Equifax Breach: Never Too Big To Fail


October 17, 2017

The October Blog Series | Cybersecurity

Issue 13: Equifax Breach: Never Too Big To Fail

October is Cybersecurity Awareness month -- and the perfect time to reflect on some high profile cybersecurity mistakes. In March 2017 and from May through July of 2017, Equifax experienced substantial data breaches, but these breaches were not reported to the public until September. Organizations have a lot to learn about the Equifax data breaches, especially in relation to their attempts at mitigation.

The March 2017 Data Breach

In March 2017 Equifax experienced a major data breach, but only began notifying selected customers in May. In September Bloomberg reported on the incident, but only after another incident had already occurred. The March 2017 data breach was not discussed in public by Equifax until the May through July breach had become public knowledge. Though Equifax cited the two incidents as unrelated, there were those who claimed that both hacks had been carried out by the same individuals.

September Reports of a May through July Breach

During the data breach it was believed that a total of 145 million individuals had their personally identifiable information stolen. Further, 11 million individuals may have had their driver's licenses stolen. Together this information can be used to steal identities for the purposes of procuring credit or even acting as a citizen. Altogether, this means that the May through July breach was one of the worst data breaches in history.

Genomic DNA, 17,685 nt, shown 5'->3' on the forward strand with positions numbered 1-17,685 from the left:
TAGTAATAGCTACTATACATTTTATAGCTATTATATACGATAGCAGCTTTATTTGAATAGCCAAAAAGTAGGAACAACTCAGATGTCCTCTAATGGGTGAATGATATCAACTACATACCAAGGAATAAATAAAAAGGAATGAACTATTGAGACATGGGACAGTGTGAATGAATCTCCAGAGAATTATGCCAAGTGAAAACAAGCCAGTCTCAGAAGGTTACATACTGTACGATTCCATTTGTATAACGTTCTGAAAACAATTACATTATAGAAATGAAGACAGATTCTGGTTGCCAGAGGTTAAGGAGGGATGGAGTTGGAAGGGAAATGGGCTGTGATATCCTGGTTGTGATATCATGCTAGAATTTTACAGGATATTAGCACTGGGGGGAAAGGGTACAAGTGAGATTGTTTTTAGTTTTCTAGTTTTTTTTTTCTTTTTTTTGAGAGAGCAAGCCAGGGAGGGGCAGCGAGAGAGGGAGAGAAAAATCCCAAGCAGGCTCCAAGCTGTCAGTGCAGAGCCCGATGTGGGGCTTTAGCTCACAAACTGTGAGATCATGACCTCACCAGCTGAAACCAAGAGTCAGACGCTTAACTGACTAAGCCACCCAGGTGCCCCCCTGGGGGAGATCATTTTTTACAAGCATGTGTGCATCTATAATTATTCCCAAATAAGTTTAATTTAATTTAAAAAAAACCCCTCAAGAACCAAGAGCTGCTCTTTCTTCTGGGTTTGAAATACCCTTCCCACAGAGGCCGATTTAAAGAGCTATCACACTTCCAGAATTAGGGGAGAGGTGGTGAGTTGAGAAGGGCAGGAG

Equifax Serves Malicious Code

The data breach attacks in September have not been the last issues that Equifax has encountered. On October 12, it was additionally reported that Equifax had served malicious code through their website. Though malicious code being served through third-party applications is not unheard of, this further damaged the organization's reputation and its credibility. The malicious program was a malicious advertising program that had been in existence since 2012. Malicious advertising programs are often included within advertising networks; organizations that serve ads should be especially conscientious when scanning their sites for suspicious activity.

Mistakes Made by Equifax

  • Not shoring up security. If sources are believed, Equifax suffered an initial attack and then a subsequent attack by the same individuals. This may mean that the initial weaknesses were not appropriately addressed.
  • Failing to alert the public. The public was not notified of the huge data breaches until well after they had already occurred. Because of this, the data breach attacks may have had a more significant impact, as it is possible customers could have mitigated their own damages.
  • Not being proactive about their security. Once security issues were announced, Equifax was under a magnifying glass. Not protecting itself from additional attacks made it very difficult for it to recover from issues such as its website hack.
  • Failing to engage in positive PR. Much of the fallout experienced by Equifax has had to do with negative PR and a lack of successful PR management.
Throughout the past year Equifax has made a number of dramatic mistakes that have injured customer trust. But for merchants, it has become obvious that there are things that can be done to mitigate damage -- and that if these things are not done it can result in an even more challenging recovery.